In the following discussion we are specifically talking about the shakta and shaivite sects, with the emphasis on the shaktas.
Shiva represents the unmanifest and Shakti the manifest. Shiva is the formless and Shakti is the formed. Shiva is consciousness and Shakti is energy, not only in the cosmos as a whole, but in each and every individual. Shiva is the supreme consciousness pervading each individual and Shakti is the power that manifests the potential contained within the consciousness in different manifested centres within man and the universe. The roots of Shakti are in Shiva. Though one is manifested and the other unmanifested, they are in the ultimate sense one and the same. One is the principle of changelessness and the other is the principle of change. Shakti is change within changelessness and Shiva is changelessness as the root of change. This relationship seems contradictory in logical terms, yet the experience of perfect oneness and unity of the changeless and the changeable, the dissolution of duality, is the aim of tantra as well as yoga. There is ultimately no difference between Shiva and Shakti, but this is not realizable except in states of higher awareness. And this realization transforms life into a source of wonder and joy.
Everything that you see around you, everything that is physical, psychic, mental or whatever, is Shakti both individually and collectively. This includes your mind and body. It includes every tree, every dog, every stone, the sun. Shakti is everything. All these mani-festations have come from the underlying substratum, Shiva. The aim of tantra is to retread, in a sense, the path of manifestation, so that Shakti is the vehicle to reunite the individual with Shiva and know the supreme experience, samadhi, nirvana or whatever you want to call it. Tantra aims to lead you on the path back to union of Shiva and Shakti, union of the individual being (jiva) with the paramatman (supreme).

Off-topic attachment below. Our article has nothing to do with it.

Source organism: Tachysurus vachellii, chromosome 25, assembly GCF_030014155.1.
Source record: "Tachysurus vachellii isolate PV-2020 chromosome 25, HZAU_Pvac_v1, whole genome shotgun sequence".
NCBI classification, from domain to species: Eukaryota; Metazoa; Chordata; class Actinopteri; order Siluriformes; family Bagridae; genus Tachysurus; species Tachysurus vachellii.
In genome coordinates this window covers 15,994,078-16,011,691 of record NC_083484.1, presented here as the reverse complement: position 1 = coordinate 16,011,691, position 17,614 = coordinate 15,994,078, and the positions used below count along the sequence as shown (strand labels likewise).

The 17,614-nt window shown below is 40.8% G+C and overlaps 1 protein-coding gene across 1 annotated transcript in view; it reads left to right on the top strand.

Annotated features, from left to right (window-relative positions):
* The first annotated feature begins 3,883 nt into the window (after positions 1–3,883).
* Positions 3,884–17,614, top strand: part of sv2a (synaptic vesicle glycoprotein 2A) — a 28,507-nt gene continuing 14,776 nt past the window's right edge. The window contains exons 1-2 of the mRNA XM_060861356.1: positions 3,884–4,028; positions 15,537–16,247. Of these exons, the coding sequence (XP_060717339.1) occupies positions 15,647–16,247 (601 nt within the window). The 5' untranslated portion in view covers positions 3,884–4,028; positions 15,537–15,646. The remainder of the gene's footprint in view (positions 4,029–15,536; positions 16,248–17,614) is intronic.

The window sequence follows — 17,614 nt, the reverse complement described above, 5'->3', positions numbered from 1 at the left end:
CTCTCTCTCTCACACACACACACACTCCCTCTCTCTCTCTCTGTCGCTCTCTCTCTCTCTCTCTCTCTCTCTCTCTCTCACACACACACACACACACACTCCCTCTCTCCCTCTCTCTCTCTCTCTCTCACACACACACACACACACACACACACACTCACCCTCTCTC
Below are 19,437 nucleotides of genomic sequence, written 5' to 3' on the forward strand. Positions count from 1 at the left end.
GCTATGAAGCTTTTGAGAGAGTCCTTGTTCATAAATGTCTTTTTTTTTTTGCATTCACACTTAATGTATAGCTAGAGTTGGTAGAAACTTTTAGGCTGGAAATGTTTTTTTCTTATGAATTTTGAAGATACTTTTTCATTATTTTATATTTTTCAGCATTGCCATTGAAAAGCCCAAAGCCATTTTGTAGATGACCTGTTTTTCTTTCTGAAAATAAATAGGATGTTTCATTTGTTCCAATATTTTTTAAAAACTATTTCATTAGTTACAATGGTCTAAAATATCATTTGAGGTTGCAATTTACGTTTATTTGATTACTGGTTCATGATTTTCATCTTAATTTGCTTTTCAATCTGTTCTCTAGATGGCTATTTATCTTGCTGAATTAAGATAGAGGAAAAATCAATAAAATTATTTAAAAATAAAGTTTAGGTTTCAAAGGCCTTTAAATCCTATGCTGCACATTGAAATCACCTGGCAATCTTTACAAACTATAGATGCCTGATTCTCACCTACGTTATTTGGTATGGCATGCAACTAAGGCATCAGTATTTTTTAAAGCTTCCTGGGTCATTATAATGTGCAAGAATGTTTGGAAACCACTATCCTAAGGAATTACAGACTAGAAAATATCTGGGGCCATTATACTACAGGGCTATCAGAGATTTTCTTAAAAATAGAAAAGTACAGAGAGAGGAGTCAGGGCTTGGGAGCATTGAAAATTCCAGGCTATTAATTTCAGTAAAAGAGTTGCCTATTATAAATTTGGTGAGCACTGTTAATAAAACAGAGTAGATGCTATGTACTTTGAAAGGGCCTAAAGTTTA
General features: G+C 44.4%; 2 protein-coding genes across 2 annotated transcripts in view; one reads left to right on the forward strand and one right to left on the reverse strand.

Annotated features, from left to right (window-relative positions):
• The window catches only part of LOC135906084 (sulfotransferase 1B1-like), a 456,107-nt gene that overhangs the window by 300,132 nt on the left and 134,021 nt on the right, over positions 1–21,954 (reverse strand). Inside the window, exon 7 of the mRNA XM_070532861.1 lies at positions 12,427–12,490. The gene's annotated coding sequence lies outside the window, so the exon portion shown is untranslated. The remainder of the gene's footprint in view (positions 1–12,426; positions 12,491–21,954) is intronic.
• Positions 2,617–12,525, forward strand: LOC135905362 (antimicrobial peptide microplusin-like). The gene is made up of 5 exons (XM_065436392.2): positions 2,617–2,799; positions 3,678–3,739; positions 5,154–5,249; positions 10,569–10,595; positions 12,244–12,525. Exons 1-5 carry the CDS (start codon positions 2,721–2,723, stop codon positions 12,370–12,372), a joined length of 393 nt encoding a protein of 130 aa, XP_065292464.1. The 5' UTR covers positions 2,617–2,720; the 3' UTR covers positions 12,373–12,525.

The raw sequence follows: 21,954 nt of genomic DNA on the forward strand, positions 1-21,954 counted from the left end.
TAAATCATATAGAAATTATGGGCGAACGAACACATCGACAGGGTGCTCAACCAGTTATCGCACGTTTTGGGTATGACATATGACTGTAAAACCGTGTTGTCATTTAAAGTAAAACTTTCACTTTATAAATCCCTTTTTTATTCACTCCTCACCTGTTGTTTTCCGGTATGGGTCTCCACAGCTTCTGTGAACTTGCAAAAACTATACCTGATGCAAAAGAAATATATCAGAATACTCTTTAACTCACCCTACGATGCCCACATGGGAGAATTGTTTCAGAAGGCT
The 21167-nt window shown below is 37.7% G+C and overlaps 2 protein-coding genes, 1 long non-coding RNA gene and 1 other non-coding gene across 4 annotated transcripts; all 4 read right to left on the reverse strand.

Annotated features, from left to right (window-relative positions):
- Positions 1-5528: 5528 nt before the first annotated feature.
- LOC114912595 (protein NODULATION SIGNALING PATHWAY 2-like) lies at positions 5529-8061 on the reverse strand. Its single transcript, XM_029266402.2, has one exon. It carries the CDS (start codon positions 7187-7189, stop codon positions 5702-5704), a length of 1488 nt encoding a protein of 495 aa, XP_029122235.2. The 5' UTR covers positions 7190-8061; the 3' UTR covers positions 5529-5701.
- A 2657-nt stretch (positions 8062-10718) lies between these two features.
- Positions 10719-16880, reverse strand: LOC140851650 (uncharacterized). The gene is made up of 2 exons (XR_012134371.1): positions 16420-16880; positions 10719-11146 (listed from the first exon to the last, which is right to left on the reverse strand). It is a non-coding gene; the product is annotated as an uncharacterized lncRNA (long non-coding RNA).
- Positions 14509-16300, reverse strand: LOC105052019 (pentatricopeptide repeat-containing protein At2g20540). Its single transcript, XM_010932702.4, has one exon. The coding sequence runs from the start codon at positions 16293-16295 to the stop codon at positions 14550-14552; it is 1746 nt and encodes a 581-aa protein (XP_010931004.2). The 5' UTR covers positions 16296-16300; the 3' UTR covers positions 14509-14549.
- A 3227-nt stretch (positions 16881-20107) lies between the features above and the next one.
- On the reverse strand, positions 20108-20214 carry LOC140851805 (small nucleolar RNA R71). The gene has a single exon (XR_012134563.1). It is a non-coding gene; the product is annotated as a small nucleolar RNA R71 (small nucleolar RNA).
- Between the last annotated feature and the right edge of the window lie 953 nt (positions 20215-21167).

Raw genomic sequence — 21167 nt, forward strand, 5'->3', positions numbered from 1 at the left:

Tantra says that Shakti, or the power of creating separate centres of manifestation (i.e. objects, individuals, etc.) is in essence consciousness itself (Shiva). However, the power of the phenomenal world around us veils itself (through maya), and it is not obvious at ordinary states of awareness that it is indeed consciousness. Each and everything in the created universe is no more than manifested consciousness. But strange though it seems, there is no change in the nature or content of consciousness, even though everything comes from it. In the Ishavasya Upanishad it says:
That is full, this is full.
From full, the full is taken,
the full has come.
If you take out the full from the full,
the full alone remains.
The great ancient sage of Europe, Plotinus, said exactly the same thing: “The one is every thing and also not every thing. It is not every thing because it is the source of every thing. It is transcendentally every thing, because there every thing is … , or, more exactly, is not yet but is to be.”
These two quotations are the essence of tantra and every religion. Don’t worry if you don’t understand their meanings, for what they are trying to convey defies intellectual speculation.